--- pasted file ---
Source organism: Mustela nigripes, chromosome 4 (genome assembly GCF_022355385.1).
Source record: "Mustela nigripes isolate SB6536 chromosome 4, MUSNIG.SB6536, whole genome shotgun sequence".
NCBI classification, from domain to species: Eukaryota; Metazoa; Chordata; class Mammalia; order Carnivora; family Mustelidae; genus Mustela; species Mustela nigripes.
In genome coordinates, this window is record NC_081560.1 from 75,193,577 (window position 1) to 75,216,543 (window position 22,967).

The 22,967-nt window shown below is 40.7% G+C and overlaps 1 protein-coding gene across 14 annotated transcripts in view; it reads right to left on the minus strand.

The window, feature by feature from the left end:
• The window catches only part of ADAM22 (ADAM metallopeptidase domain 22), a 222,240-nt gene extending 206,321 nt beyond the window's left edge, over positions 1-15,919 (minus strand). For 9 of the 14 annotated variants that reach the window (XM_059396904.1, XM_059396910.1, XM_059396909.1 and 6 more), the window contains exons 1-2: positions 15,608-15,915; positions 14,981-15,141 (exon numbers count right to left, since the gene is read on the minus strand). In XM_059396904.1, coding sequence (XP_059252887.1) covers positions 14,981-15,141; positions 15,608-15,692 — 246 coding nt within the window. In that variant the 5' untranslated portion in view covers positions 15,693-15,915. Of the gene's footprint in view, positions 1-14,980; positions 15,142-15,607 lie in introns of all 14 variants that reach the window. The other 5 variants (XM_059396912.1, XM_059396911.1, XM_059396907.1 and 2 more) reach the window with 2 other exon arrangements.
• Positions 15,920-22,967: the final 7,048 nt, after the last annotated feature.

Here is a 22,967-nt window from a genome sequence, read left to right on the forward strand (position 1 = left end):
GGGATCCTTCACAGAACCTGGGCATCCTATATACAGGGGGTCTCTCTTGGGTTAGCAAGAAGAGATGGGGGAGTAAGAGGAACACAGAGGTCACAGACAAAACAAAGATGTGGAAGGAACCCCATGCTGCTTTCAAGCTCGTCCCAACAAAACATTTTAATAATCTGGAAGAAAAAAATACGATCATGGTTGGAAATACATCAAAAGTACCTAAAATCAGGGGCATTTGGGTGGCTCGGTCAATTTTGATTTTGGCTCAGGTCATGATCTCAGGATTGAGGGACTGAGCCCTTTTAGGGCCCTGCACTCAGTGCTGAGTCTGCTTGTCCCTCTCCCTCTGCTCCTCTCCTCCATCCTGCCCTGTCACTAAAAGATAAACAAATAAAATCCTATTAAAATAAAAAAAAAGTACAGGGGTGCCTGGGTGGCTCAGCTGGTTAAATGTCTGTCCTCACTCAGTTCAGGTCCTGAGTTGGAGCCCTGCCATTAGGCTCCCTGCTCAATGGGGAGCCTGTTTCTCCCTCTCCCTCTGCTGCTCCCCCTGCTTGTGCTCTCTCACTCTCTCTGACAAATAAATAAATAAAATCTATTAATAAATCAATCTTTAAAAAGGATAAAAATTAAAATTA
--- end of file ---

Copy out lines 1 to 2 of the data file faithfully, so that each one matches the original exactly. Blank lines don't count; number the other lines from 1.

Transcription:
Source organism: Mustela nigripes, chromosome 4 (genome assembly GCF_022355385.1).
Source record: "Mustela nigripes isolate SB6536 chromosome 4, MUSNIG.SB6536, whole genome shotgun sequence".